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Fresh food grown in the microgravity environment of space officially is on the menu for the first time for NASA astronauts on the International Space Station.
NASA is maturing Veggie technology aboard the space station to provide future pioneers with a sustainable food supplement – a critical part of NASA’s Journey to Mars. As NASA moves toward long-duration exploration missions farther into the solar system, Veggie will be a resource for crew food growth and consumption. It also could be used by astronauts for recreational gardening activities during deep space missions.
"There is evidence that supports fresh foods, such as tomatoes, blueberries and red lettuce are a good source of antioxidants. Having fresh food like these available in space could have a positive impact on people's moods and also could provide some protection against radiation in space," Wheeler said.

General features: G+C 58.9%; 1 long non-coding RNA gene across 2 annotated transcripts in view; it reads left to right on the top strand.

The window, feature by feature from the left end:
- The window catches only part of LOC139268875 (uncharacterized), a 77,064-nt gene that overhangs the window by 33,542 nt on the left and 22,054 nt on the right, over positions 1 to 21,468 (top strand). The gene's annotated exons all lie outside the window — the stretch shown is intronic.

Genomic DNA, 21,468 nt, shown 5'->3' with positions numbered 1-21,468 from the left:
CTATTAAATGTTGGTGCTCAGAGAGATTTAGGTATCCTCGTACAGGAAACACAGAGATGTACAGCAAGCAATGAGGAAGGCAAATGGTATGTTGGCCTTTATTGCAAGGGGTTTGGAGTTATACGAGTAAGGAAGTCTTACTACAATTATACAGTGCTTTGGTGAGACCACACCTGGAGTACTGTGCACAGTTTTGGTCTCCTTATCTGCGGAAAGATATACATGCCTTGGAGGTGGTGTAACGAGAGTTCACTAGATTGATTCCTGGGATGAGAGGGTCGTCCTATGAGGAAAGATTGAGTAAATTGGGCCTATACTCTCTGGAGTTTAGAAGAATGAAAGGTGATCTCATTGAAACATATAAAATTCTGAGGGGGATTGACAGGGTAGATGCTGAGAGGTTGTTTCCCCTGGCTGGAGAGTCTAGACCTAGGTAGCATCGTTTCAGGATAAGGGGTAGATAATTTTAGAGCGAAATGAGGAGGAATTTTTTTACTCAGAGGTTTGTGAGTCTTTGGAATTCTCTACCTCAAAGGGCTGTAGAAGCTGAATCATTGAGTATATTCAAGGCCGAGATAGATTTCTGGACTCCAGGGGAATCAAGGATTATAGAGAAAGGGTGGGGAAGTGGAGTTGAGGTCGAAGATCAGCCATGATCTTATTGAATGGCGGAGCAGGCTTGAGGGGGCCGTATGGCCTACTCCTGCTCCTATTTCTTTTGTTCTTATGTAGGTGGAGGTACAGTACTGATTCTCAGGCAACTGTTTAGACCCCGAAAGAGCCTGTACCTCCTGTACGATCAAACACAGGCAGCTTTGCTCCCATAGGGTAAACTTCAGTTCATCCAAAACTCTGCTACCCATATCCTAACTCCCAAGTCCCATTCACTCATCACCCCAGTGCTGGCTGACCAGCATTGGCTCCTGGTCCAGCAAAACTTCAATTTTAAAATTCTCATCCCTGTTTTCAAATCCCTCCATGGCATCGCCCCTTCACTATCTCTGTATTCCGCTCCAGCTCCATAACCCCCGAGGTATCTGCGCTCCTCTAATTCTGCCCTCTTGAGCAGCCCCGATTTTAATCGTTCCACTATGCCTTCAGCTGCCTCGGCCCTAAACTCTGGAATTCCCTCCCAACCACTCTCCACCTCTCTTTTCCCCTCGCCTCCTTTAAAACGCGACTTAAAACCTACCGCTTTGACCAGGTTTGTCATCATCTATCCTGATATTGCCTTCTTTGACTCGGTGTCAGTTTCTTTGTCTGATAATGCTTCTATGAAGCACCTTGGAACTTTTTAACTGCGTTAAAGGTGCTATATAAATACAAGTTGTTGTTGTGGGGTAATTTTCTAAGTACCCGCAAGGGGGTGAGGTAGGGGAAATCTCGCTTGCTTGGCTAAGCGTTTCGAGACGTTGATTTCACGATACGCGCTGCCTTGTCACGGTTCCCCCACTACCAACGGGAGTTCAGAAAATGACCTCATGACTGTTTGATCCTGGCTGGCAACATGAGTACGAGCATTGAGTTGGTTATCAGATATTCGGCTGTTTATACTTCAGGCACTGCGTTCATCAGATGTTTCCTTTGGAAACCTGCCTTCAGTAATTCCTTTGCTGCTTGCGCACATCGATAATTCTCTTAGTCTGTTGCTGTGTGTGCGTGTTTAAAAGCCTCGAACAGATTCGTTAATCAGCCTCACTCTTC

Well my reply was a bit tongue in cheek since I doubt they can grow enough food yet to be self sustaining now, but that is something to consider as a possible goal in the future. The re-supply missions also include CO2 scrubbers, though I don't know if they can get plants to consume enough CO2 to also cut back on the need for CO2 scrubbing. If they can, that would kill two birds with one stone. I'm guessing the ISS probably can't reach such goals with its design, but a larger orbital habitat like the one in the movie "Elysium" might.
originally posted by: Syllar
a reply to: Arbitrageur
Exactly! that and all expenses related to launches can be avoided... The fuel, materials, etc, etc.
Hadn't thought about that yet, so thank you.